International Trade and Economic Growth in Open Economies

International Trade and Economic Growth in Open Economies

The Classical Dynamics of Hume, Smith, Ricardo and Malthus

John Berdell

In this enlightening book, John Berdell addresses the widely-held belief that classical economics distanced itself from policy issues and public debates regarding the effects of international trade on economic growth in advanced economies. He argues, through a detailed consideration of the evolution and structure of Hume’s, Smith’s, Ricardo’s and Malthus’ analyses, that it is not only contemporary international economic theory which takes account of these issues.

Chapter 2: Trading in Innovation: Hume and the Case for Freer Trade

John Berdell

Subjects: economics and finance, economic psychology, history of economic thought, international economics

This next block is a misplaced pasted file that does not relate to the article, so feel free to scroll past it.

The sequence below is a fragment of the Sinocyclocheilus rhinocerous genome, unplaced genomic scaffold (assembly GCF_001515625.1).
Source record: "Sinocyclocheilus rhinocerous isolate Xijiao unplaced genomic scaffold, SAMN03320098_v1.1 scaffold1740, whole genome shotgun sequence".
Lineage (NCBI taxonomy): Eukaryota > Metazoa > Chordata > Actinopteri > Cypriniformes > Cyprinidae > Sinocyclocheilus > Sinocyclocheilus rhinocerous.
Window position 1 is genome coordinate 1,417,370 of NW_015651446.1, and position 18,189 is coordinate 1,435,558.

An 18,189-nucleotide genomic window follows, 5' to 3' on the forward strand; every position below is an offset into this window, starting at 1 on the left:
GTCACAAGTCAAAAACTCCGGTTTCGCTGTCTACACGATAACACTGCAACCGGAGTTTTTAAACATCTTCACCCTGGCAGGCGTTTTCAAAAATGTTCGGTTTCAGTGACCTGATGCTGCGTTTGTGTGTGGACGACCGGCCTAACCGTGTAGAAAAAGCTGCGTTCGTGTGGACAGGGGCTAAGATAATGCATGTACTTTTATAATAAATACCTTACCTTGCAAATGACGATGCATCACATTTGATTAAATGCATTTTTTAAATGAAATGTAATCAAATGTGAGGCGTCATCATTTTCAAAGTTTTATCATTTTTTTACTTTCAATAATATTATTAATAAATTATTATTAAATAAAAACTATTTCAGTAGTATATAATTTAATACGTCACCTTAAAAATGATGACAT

I Economics and the Science of Man David Hume (1711-1776) occupies a curious place in economic literature. His most distinctive contribution must surely be the significance he attributed to commercial forces within the interaction of economics, politics, and social values over time. Yet within economics he is best, often only, known for his monetary economics, most especially for his analysis of the balance of trade. While this dichotomy has long been lamented among Hume specialists, it has proved resilient. This chapter attempts to breach the barrier between these discussions by reexamining Hume’s case for freer trade. I hope to show that Hume’s case for freer trade was ultimately based on his analysis of technical change, more particularly the interaction between international trade and technical change. This analysis derives directly from his distinctive research strategy: the science of man. Additionally, I hope to show that this analysis is of considerably greater potential relevance for the present corpus of international economic theory than his price-specie-flow mechanism (PSF). It follows that specific elements and characteristics of his science of man must be placed at the center of any attempt to evaluate either his relevance for present international economic theory, or his distinctive position within the long-standing debate on the rela.tive advantages and disadvantages of greater economic openness. It seems unlikely that the most relevant elements of Hurne’s contribution to the argument for more liberal trade telations will be fully appreciated unless we dispel the presently acclepted notion that his monetary economics was his...

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